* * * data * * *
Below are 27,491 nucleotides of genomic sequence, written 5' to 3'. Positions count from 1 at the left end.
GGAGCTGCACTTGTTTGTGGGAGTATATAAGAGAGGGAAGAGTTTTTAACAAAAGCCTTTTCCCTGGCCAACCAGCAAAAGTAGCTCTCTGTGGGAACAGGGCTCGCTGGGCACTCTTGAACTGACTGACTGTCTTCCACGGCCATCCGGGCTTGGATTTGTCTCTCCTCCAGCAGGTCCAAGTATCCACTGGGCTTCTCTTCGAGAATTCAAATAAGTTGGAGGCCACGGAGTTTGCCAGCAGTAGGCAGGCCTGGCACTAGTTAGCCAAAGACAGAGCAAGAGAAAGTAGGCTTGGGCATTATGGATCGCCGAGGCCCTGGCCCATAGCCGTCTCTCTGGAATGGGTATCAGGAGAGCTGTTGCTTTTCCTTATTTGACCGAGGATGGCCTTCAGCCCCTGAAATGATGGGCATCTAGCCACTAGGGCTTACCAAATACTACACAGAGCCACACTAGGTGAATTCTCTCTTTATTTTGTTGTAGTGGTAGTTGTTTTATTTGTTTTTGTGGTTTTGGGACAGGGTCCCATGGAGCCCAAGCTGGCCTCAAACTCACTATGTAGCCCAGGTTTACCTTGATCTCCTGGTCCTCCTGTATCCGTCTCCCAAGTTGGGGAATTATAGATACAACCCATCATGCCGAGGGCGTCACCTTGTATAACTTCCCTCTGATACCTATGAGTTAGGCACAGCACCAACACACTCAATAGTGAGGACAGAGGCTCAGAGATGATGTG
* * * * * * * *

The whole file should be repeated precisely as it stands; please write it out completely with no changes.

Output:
Below are 27,491 nucleotides of genomic sequence, written 5' to 3'. Positions count from 1 at the left end.
GGAGCTGCACTTGTTTGTGGGAGTATATAAGAGAGGGAAGAGTTTTTAACAAAAGCCTTTTCCCTGGCCAACCAGCAAAAGTAGCTCTCTGTGGGAACAGGGCTCGCTGGGCACTCTTGAACTGACTGACTGTCTTCCACGGCCATCCGGGCTTGGATTTGTCTCTCCTCCAGCAGGTCCAAGTATCCACTGGGCTTCTCTTCGAGAATTCAAATAAGTTGGAGGCCACGGAGTTTGCCAGCAGTAGGCAGGCCTGGCACTAGTTAGCCAAAGACAGAGCAAGAGAAAGTAGGCTTGGGCATTATGGATCGCCGAGGCCCTGGCCCATAGCCGTCTCTCTGGAATGGGTATCAGGAGAGCTGTTGCTTTTCCTTATTTGACCGAGGATGGCCTTCAGCCCCTGAAATGATGGGCATCTAGCCACTAGGGCTTACCAAATACTACACAGAGCCACACTAGGTGAATTCTCTCTTTATTTTGTTGTAGTGGTAGTTGTTTTATTTGTTTTTGTGGTTTTGGGACAGGGTCCCATGGAGCCCAAGCTGGCCTCAAACTCACTATGTAGCCCAGGTTTACCTTGATCTCCTGGTCCTCCTGTATCCGTCTCCCAAGTTGGGGAATTATAGATACAACCCATCATGCCGAGGGCGTCACCTTGTATAACTTCCCTCTGATACCTATGAGTTAGGCACAGCACCAACACACTCAATAGTGAGGACAGAGGCTCAGAGATGATGTG